The premise of our book is that connection in times of suffering is actually a lot easier than we think; and the easier we make it on ourselves, the more likely it is to happen. In my workshop I emphasize a point that “Adequate is awesome because adequate is better than nothing.” And when that slide comes up, a smile beams on the faces of everyone in the room, because people feel they have a greater potential for empathy when the pressure to be perfect is lifted.
MM: What can we say to someone in a difficult situation?
KC: If you plan on talking with someone in some kind of pain, the most useful thing is to focus on not saying anything, and to listen instead. Because the reality is there is no Perfect Thing To Say that will heal someone. In fact, when trying to heal someone, you likely will say the wrong thing. For example, most people don’t want advice, or a “wise” perspective or some comparison to someone else’s situation. We tend to offer these things thinking it will be useful and because we are more comfortable talking about our own experience than hearing about somebody else’s. But the best thing we can do instead is ASK. LISTEN. And LEARN.
And that means resisting the very natural, but unhelpful urge to say what you think, and instead, ask something like, “What’s that like for you?” or “How are you, today?”, with “today” making the question a lot more manageable to answer. To offer moral support when someone needs it, you can say to someone struggling with confidence about how they are handling their situation, “I trust you know the right thing to do” or “I have faith in your judgment.” And should it be true, it never fails to say, “I love you”, over and over again.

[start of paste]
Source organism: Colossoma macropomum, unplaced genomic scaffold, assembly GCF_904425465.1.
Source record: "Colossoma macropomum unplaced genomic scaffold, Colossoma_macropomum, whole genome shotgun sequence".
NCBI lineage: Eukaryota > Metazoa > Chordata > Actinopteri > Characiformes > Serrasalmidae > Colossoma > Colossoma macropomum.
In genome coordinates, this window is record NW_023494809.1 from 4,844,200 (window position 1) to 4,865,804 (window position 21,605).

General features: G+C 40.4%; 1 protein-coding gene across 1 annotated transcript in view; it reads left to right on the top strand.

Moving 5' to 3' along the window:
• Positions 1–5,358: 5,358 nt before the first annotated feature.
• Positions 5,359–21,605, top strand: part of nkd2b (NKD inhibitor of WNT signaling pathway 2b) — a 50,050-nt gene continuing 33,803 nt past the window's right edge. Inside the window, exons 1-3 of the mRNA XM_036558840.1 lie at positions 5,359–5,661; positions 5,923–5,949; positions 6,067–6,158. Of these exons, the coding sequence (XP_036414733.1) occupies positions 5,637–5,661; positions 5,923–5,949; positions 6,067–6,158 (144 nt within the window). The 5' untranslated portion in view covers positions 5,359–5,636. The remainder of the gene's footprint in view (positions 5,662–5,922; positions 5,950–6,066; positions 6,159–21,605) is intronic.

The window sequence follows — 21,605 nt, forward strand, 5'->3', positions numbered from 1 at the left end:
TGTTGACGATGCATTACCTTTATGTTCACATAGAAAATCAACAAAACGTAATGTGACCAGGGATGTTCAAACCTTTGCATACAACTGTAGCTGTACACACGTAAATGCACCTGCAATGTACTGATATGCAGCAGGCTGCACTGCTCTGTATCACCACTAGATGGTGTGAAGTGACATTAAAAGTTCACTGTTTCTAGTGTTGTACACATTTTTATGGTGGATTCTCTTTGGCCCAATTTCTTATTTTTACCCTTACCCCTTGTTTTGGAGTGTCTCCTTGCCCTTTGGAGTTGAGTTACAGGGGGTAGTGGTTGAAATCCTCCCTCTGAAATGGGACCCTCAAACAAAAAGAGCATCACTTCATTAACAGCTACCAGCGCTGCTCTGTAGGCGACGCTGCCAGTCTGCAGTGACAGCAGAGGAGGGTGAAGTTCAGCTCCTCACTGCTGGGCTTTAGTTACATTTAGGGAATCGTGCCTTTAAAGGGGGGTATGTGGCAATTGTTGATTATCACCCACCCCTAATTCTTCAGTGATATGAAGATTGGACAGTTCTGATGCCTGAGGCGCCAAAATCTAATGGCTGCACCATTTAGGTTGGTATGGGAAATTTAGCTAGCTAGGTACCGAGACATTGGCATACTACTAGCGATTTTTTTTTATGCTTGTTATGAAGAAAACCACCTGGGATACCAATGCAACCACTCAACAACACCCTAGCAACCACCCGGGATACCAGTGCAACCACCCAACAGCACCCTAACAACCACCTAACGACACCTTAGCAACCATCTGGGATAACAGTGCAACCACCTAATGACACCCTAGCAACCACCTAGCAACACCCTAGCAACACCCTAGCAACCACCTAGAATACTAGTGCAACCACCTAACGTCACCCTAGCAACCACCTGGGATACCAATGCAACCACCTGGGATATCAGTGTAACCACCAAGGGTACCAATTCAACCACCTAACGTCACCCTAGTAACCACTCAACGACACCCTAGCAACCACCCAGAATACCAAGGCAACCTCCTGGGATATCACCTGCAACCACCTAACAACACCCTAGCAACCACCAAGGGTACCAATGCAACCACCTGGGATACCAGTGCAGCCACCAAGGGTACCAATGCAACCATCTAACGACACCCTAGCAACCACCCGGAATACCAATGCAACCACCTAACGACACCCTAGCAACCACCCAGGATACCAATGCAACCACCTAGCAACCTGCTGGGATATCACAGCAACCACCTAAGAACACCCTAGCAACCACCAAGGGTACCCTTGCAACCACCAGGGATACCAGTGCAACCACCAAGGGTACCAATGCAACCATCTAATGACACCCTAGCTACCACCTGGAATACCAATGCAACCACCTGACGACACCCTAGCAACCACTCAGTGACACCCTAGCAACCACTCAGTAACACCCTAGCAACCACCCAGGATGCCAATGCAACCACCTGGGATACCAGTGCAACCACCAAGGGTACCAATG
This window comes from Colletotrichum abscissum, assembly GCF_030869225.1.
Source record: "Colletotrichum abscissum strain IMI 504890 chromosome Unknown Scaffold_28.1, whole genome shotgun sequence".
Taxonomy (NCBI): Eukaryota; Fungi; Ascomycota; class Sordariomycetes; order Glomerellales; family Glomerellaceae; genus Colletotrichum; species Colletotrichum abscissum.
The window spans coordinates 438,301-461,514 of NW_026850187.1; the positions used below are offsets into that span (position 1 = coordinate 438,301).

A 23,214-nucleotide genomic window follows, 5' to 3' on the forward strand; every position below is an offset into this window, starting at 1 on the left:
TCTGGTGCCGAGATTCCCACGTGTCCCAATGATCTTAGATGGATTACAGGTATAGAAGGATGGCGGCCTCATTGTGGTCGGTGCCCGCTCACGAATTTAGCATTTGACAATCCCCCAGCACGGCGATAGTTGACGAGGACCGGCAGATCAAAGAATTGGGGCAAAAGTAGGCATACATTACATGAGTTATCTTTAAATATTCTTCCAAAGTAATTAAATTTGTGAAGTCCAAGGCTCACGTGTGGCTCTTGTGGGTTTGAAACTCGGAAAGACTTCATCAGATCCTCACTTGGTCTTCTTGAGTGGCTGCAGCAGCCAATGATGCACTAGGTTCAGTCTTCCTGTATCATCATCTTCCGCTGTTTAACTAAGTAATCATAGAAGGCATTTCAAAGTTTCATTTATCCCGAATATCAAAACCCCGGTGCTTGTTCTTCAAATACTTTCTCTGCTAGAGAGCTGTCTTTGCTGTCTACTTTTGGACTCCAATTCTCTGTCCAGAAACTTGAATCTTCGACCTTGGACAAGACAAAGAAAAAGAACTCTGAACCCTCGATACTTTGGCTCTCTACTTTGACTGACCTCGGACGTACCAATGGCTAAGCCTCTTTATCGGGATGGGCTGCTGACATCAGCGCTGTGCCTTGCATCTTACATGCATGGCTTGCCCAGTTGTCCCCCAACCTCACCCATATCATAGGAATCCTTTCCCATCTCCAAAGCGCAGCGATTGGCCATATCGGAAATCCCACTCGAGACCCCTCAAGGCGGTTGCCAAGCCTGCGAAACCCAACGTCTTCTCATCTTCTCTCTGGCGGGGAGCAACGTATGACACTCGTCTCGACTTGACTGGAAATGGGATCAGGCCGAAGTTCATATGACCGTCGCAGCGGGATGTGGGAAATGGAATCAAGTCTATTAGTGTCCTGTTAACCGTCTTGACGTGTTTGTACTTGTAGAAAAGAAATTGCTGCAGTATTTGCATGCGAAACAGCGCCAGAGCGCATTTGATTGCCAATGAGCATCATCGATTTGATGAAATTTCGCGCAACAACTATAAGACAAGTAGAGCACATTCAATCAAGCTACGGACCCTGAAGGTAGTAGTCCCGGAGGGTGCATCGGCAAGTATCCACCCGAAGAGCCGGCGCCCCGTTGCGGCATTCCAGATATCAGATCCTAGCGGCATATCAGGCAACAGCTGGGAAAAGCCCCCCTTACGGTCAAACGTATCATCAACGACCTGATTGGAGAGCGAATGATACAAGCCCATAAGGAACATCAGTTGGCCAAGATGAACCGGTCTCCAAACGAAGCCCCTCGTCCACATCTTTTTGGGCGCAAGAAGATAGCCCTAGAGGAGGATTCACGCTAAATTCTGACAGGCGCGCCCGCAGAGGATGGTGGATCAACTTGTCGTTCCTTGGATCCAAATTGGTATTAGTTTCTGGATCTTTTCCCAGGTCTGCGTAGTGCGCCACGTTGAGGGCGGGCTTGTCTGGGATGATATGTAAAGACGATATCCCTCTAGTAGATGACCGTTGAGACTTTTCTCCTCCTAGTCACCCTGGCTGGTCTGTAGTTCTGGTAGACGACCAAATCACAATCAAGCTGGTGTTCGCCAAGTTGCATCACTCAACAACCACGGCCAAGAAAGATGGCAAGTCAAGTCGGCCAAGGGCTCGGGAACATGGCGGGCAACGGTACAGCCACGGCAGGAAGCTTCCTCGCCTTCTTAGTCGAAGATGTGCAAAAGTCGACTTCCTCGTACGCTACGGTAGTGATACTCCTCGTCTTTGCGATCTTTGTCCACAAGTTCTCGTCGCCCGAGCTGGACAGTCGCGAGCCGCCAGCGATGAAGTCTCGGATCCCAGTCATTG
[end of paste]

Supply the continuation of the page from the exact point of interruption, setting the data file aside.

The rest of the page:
MM: In your book you say that ‘BEING KIND TO OTHERS BEGINS WITH BEING KIND TO OURSELVES’. Can you teach us how?
KC: We often put a lot of pressure on ourselves to say or do the perfect thing for someone in pain. And that’s a lot about us not trusting the value of what we can authentically offer, which isn’t a ton but which might give us joy to do. If we can trust in the value of our authentic gifts, which for some might be organizing and networking, for others might be gardening and child care, and for others it might be listening and gift giving, the more likely we are to offer it… and without the fanfare that can make people uncomfortable receiving those gifts.